know
Pronunciation
  • (British) IPA: /nəʊ/
  • (America) enPR: nō, IPA: /noʊ/
Verb

know (knows, present participle knowing; past knew, past participle known)

  1. (transitive) To perceive the truth or factuality of; to be certain of or that.
    • 1991, Stephen Fry, The Liar, p. 35:
      ‘I know whether a boy is telling me the truth or not.’
      ‘Thank you, sir.’
      Did he hell. They never bloody did.
    I know that I’m right and you’re wrong.
    He knew something terrible was going to happen.
  2. (transitive) To be aware of; to be cognizant of.
    Did you know Michelle and Jack were getting divorced? ― Yes, I knew.
    She knows where I live.
    I knew he was upset, but I didn't understand why.
  3. (transitive) To be acquainted or familiar with; to have encountered.
    I know your mother, but I’ve never met your father.
    • 2016, [https://web.archive.org/web/20181113034859/https://learningenglish.voanews.com/a/lets-learn-english-lesson-2-hello/3113733.html VOA Learning English] (public domain)
      Marsha is my roommate. — I know Marsha. She is nice.
  4. (transitive) To experience.
    Their relationship knew ups and downs.
    • 1991, Irvin Haas, Historic Homes of the American Presidents, p.155:
      The Truman family knew good times and bad, […].
  5. (transitive) To be able to distinguish, to discern, particularly by contrast or comparison; to recognize the nature of.
    to know a person's face or figure
    to know right from wrong
    I wouldn't know one from the other.
    • 1611, The Holy Bible, […] (King James Version), imprinted at London: By Robert Barker, […], OCLC 964384981 ↗, Matthew 7:16 ↗:
      Ye shall know them by their fruits.
    • 1920, Mary Roberts Rinehart; Avery Hopwood, chapter I, in The Bat: A Novel from the Play (Dell Book; 241), New York, N.Y.: Dell Publishing Company, OCLC 20230794 ↗, [https://babel.hathitrust.org/cgi/pt?id=hvd.hwptej;view=1up;seq=5 page 01]:
      The Bat—they called him the Bat. […]. He'd never been in stir, the bulls had never mugged him, he didn't run with a mob, he played a lone hand, and fenced his stuff so that even the fence couldn't swear he knew his face.
    • 1980, Armored and mechanized brigade operations, p.3−29:
      Flares do not know friend from foe and so illuminate both. Changes in wind direction can result in flare exposure of the attacker while defenders hide in the shadows.
  6. (transitive) To recognize as the same (as someone or something previously encountered) after an absence or change.
    • circa 1645–1688 Thomas Flatman, Translation of Part of Petronius Arbiter's Satyricon
      At nearer view he thought he knew the dead, / And call'd the wretched man to mind.
    • 1818, Mary Shelley, Frankenstein:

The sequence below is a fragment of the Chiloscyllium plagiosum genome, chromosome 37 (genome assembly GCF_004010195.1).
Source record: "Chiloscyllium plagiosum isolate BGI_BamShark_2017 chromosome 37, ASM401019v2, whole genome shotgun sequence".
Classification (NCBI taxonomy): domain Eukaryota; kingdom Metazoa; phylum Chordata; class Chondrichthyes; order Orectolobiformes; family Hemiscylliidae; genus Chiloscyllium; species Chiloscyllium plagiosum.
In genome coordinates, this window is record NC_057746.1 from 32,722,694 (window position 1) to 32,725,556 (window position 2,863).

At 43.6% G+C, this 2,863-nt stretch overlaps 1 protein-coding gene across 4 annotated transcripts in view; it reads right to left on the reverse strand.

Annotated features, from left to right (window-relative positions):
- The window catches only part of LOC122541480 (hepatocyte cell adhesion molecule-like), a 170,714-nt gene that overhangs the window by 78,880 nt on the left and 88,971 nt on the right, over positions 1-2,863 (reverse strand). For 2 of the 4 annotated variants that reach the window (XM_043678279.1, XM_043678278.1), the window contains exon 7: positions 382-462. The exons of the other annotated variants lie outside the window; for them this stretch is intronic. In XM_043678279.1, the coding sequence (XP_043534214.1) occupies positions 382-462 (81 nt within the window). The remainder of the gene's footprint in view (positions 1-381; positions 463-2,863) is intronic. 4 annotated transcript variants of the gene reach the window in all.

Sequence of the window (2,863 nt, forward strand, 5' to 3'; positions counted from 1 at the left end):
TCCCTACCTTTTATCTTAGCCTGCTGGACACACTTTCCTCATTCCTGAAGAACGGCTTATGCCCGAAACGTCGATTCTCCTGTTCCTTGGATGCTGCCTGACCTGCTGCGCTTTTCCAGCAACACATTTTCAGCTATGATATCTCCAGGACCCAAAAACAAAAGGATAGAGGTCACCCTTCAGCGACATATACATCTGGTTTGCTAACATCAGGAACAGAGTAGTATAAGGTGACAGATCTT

Ernest also is so much improved, that you would hardly know him: […].
  7. To understand or have a grasp of through experience or study.
    Let me do it. I know how it works.
    She knows how to swim.
    His mother tongue is Italian, but he also knows French and English.
    She knows chemistry better than anybody else.
    Know your enemy and know yourself.
  8. (transitive, archaic, Biblical) To have sexual relations with. This meaning normally specified in modern English as e.g. to ’know someone in the biblical sense’ or to ‘know Biblically.’
    • 1611, The Holy Bible, […] (King James Version), imprinted at London: By Robert Barker, […], OCLC 964384981 ↗:
      , Book of Genesis 4.1:
      And Adam knew Eve his wife; and she conceived, and bare Cain, and said, I have gotten a man from the LORD.
  9. (intransitive) To have knowledge; to have information, be informed.
    It is vital that he not know.
    She knew of our plan.
    He knows about 19th century politics.
    • 1908, W[illiam] B[lair] M[orton] Ferguson, chapter IV, in Zollenstein, New York, N.Y.: D. Appleton & Company, OCLC 731476803 ↗:
      “My Continental prominence is improving,” I commented dryly. ¶ Von Lindowe cut at a furze bush with his silver-mounted rattan. ¶ “Quite so,” he said as dryly, his hand at his mustache. “I may say if your intentions were known your life would not be worth a curse.”
    • 2016, [https://web.archive.org/web/20170918070146/https://learningenglish.voanews.com/a/lets-learn-english-lesson-3-i-am-here/3126527.html VOA Learning English] (public domain)
      Marsha knows.
  10. (intransitive) To be or become aware or cognizant.
    Did you know Michelle and Jack were getting divorced? ― Yes, I knew.
  11. (intransitive, obsolete) To be acquainted (with another person).
    • 1607, William Shakespeare, Antony and Cleopatra, act 2, scene 6:
      You and I have known, sir.
  12. (transitive) To be able to play or perform (a song or other piece of music).
    Do you know "Blueberry Hill"?
Synonyms Translations Translations Translations Translations Translations Translations Translations Noun

know (plural knows)

  1. (rare) Knowledge; the state of knowing.
    • 1623, William Shakespeare, Hamlet (1623 first folio edition), act 5, scene 2:
      That on the view and know of these Contents, […] He should the bearers put to […] death,



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